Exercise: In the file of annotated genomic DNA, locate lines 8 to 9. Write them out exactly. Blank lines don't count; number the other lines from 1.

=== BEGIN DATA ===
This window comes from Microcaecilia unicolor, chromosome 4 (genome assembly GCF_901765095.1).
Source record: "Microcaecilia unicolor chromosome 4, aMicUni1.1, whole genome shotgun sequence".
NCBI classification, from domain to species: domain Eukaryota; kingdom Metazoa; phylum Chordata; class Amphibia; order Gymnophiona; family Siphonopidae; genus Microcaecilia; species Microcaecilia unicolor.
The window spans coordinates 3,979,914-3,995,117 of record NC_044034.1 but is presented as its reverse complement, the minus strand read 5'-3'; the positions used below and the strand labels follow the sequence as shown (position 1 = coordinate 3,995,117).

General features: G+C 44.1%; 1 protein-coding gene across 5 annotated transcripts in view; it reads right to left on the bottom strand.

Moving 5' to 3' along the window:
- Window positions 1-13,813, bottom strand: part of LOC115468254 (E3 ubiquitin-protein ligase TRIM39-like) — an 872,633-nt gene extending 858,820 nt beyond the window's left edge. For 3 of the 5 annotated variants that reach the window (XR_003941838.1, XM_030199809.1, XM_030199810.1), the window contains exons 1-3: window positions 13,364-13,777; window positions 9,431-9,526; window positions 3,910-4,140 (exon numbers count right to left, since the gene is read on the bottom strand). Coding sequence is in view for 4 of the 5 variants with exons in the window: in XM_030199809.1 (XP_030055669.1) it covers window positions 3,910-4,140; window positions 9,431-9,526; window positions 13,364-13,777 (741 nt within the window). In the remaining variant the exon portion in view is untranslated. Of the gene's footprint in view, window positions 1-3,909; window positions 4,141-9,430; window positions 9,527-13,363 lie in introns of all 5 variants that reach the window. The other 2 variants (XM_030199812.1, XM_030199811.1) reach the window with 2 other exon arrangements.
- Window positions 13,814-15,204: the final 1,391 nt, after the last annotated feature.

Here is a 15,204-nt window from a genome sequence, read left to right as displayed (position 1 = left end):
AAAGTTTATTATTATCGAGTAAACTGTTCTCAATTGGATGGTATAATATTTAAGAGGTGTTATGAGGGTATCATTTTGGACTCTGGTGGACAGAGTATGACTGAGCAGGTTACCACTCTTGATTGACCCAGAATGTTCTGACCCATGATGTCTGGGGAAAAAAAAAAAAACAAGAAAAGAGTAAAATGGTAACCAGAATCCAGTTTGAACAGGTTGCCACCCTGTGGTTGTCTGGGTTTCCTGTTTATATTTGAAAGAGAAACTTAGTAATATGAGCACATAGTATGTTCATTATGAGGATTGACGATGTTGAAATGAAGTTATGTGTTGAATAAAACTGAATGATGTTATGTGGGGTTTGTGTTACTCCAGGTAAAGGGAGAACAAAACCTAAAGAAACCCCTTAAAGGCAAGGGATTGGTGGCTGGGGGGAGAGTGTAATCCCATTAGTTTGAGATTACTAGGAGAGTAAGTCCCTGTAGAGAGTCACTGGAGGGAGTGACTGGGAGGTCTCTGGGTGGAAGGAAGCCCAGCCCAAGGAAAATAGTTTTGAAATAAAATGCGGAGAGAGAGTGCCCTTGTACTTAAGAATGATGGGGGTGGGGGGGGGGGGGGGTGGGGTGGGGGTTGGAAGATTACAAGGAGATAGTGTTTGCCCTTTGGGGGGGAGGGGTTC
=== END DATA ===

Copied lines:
- Window positions 13,814-15,204: the final 1,391 nt, after the last annotated feature.

Here is a 15,204-nt window from a genome sequence, read left to right as displayed (position 1 = left end):